Monday, November 23, 2009

Luna ≈ Day 7

39% Waxing Crescent. Nikon S6 (handheld) through Pentax 10x50 binoculars.

Prominent crater toward bottom: Maurolycus. This was named after Francesco Maurolico, an Italian mathematician and astronomer. Maurolico sighted a supernova in Cassiopeia in 1572, but Tycho Brahe got much of the credit, including the name of the supernova.

Two smaller craters toward top (bottom one first): Eudoxus and Aristoteles.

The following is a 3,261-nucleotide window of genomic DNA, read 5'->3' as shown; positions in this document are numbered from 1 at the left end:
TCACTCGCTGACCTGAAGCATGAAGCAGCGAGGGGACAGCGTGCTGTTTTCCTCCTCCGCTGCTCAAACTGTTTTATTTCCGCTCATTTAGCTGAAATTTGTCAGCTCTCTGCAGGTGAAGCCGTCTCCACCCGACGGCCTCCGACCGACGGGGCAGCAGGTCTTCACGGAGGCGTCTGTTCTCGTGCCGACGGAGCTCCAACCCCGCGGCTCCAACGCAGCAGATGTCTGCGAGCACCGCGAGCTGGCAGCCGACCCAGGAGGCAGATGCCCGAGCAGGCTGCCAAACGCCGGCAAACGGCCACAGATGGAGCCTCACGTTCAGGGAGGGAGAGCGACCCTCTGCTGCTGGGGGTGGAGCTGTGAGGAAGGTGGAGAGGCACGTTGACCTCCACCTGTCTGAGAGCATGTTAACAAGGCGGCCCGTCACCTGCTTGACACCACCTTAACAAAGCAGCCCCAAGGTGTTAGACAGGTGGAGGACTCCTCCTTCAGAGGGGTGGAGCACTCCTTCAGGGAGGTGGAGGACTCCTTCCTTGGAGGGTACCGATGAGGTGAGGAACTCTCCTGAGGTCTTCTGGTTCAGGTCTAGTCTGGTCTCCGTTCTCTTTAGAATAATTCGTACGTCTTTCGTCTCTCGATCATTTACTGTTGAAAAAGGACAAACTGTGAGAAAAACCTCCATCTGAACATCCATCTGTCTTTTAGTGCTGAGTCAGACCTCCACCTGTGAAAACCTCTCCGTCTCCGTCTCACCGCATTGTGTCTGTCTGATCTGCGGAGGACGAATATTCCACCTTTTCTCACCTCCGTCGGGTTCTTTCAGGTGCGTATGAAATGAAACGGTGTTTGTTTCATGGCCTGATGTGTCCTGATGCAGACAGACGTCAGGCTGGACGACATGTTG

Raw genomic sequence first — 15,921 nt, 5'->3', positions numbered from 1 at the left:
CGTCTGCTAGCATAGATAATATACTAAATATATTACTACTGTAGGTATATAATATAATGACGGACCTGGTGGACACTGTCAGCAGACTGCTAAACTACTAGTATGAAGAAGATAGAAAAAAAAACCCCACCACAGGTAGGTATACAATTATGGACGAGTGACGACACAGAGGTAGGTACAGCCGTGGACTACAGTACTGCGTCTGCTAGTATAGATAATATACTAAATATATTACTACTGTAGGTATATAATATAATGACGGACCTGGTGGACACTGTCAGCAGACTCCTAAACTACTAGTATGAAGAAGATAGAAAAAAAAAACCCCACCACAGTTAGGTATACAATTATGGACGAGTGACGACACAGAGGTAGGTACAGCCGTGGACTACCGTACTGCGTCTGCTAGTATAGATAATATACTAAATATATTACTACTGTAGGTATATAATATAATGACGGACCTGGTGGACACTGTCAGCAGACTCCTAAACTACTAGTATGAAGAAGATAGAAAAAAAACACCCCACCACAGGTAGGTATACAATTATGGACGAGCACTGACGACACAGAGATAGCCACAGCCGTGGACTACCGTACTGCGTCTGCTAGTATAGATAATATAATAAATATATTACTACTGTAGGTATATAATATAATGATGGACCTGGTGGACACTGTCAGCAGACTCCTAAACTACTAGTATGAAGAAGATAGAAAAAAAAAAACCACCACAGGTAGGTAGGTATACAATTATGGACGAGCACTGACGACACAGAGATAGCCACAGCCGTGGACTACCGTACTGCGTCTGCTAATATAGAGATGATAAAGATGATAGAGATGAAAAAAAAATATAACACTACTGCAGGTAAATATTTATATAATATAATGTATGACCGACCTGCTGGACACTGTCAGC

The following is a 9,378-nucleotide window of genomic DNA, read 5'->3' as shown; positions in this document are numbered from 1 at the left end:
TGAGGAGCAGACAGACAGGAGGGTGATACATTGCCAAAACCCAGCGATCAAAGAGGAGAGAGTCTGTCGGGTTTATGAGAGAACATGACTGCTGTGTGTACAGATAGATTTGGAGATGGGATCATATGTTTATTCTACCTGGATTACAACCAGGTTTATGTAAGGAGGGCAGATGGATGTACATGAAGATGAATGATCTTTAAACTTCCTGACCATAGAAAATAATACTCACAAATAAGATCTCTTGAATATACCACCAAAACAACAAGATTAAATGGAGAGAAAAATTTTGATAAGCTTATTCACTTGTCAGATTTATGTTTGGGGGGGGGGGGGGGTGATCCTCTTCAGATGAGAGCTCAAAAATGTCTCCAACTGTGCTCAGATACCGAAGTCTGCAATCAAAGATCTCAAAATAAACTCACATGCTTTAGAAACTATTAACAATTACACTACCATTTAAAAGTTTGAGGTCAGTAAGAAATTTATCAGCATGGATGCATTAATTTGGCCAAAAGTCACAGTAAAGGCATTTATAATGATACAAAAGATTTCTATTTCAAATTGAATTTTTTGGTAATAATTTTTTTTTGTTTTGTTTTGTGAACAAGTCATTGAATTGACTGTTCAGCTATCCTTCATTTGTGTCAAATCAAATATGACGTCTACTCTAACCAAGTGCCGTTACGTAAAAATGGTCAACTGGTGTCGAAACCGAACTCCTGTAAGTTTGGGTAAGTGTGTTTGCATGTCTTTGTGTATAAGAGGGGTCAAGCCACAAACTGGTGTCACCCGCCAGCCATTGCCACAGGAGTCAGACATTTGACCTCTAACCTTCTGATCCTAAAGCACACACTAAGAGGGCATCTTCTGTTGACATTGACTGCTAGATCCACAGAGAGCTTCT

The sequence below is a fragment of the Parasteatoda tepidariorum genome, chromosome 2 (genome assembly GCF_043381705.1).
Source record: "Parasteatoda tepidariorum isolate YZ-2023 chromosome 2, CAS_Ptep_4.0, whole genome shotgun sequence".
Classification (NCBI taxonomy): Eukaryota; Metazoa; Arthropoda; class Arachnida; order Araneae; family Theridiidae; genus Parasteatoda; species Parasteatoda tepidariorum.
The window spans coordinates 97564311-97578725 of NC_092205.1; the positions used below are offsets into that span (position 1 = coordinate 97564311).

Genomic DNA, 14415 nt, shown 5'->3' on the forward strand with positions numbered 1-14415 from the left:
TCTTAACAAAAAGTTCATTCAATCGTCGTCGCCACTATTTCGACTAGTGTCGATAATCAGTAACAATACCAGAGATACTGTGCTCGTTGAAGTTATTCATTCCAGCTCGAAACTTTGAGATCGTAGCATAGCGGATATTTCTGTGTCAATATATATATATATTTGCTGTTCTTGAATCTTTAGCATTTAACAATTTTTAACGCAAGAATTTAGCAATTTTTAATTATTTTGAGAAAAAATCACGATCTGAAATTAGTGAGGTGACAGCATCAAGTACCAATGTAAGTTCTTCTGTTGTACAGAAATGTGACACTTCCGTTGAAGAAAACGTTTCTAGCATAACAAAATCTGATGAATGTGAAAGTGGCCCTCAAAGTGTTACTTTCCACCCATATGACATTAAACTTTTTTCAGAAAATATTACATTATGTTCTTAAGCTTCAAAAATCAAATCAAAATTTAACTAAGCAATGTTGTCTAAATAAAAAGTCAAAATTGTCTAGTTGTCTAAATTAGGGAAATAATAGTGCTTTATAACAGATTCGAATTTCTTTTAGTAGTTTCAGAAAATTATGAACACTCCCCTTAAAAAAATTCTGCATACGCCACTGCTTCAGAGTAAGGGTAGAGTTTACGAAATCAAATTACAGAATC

Eudoxus was a Greek astronomer/mathematician who studied under Plato. Eudoxus developed a type of mathematics that was a precursor to integral calculus.

Aristoteles is named after Aristotle, a Greek philosopher who was integral in the founding of Western philosophy. Yet another student of Plato, he believed that since women are "colder" than men, they are a lower form of life, even going so far as to say they are not fully human. Wow.

Lunar Geography note: Plato (a larger lunar crater) is located just to the east of this subordinate pair. I'm sure the geographic nomenclature of the moon has many more instances of this "teacher/pupil" coincidence.

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